[Update to previous post from August 17, 2018]

On January 23, 2019, the European Commission and Japan mutually recognized each other’s data protection laws as providing an adequate level of protection of personal data (see European Commission press release here). As a result, nearly all personal data can now flow freely between the EU and Japan. The European Commission’s decision does not apply to transfers of data to media operators, academic institutions, religious organizations and political bodies to the extent the data is processed for press, academic, religious or political purposes, respectively.

The decision follows the additional safeguards Japan put in place in the last months to meet the EU data protection standard. Such safeguards include:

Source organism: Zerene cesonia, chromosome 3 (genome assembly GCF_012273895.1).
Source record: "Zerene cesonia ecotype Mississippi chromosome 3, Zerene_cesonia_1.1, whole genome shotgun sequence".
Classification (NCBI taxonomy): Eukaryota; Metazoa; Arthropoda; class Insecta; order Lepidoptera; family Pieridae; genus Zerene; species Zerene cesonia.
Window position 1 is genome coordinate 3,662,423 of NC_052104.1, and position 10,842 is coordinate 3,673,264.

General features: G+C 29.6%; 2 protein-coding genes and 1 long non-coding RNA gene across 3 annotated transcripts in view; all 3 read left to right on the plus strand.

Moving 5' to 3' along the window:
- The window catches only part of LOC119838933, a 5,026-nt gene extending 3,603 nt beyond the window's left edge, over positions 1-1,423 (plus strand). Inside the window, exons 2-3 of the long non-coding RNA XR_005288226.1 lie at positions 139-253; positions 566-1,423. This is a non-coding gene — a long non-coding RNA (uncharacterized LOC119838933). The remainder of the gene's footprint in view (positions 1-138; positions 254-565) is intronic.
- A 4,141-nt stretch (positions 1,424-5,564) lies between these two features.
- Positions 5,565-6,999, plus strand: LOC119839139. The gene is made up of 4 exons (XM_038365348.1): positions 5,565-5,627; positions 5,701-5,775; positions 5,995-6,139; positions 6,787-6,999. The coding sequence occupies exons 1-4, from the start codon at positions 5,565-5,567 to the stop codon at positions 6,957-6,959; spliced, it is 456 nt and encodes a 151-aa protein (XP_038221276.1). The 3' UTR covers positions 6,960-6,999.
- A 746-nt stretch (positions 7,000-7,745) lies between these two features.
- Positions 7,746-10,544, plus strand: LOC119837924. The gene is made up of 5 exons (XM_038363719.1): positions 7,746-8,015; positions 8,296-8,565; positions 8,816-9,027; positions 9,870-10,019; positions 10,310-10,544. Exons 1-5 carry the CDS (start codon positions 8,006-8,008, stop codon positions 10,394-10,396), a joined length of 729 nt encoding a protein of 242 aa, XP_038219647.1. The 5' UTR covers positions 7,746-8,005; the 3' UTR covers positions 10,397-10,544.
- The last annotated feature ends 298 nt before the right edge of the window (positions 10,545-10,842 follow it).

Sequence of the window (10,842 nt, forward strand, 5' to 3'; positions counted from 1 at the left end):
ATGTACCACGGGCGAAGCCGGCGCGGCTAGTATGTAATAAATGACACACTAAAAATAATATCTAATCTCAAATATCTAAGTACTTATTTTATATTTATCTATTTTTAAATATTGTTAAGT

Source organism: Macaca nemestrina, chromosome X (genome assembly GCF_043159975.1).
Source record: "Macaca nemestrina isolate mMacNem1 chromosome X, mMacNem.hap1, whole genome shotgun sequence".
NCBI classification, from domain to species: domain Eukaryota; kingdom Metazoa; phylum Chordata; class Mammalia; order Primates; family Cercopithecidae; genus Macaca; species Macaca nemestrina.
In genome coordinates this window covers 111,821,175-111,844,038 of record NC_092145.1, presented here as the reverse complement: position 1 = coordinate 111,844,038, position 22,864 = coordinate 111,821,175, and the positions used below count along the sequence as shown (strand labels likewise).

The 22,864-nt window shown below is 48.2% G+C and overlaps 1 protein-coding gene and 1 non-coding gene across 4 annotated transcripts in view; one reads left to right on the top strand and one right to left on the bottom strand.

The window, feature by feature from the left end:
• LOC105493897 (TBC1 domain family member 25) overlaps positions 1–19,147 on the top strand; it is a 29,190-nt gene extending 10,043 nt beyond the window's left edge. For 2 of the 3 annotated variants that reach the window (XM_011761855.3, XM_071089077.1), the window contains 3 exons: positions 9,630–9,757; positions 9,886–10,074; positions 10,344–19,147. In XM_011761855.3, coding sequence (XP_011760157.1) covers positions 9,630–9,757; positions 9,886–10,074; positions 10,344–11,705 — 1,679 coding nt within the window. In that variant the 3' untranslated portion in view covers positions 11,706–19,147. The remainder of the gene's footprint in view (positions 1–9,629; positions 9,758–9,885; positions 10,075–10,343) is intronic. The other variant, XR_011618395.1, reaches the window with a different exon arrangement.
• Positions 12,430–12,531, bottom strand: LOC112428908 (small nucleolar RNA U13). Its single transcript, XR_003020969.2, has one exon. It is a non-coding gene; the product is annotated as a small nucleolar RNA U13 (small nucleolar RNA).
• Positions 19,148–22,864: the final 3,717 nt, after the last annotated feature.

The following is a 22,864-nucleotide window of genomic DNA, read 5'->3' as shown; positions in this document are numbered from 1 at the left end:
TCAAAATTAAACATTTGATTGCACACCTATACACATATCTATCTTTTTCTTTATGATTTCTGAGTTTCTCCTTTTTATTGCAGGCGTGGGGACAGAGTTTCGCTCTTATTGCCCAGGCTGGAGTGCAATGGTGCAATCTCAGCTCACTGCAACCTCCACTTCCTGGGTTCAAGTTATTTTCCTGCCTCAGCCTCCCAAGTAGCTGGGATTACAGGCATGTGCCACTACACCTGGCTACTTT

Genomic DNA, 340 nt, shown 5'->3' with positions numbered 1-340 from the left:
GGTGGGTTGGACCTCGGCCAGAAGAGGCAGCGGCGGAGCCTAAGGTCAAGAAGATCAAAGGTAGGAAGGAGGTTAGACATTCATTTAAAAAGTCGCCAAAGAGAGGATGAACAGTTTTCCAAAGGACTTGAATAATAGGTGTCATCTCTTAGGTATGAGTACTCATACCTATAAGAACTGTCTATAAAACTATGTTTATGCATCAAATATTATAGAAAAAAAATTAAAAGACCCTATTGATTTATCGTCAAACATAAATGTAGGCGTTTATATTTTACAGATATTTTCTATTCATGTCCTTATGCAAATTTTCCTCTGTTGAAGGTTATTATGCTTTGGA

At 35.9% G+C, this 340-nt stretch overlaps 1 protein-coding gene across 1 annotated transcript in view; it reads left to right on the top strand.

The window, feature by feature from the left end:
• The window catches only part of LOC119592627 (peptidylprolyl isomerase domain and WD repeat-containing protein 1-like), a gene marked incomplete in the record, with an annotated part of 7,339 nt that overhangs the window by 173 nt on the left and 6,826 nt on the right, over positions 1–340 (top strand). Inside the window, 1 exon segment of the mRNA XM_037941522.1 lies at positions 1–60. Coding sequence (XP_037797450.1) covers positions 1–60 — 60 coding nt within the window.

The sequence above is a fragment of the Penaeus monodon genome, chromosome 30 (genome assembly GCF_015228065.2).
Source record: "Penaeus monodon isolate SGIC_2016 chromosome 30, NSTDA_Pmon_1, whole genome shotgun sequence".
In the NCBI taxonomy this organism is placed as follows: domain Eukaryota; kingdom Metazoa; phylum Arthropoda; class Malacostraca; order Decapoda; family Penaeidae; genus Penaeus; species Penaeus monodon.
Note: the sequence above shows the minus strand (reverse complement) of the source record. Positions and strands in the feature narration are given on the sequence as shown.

• “Supplementary Rules” (in relation to the Japanese Act on the Protection of Personal Information) applicable to Japanese entities receiving personal data from the EU, which, amongst others, offer special guarantees in relation to onward transfers – available here and summarized by the European Commission here;
  • a complaint-handling mechanism, under the supervision of the Japanese data protection authority (the Personal Information Protection Commission), to investigate and resolve complaints from Europeans regarding access to their data by Japanese public authorities; and
  • assurances received from the Japanese Government that safeguards concerning the access of Japanese public authorities to personal data originating from the EU would be limited to what is necessary and proportionate for criminal law enforcement and national security purposes and subject to an independent oversight and effective redress mechanism.

The timing of the decision was no coincidence taking into account that the EU-Japan Economic Partnership Agreement will enter into force in February 2019 (more information here).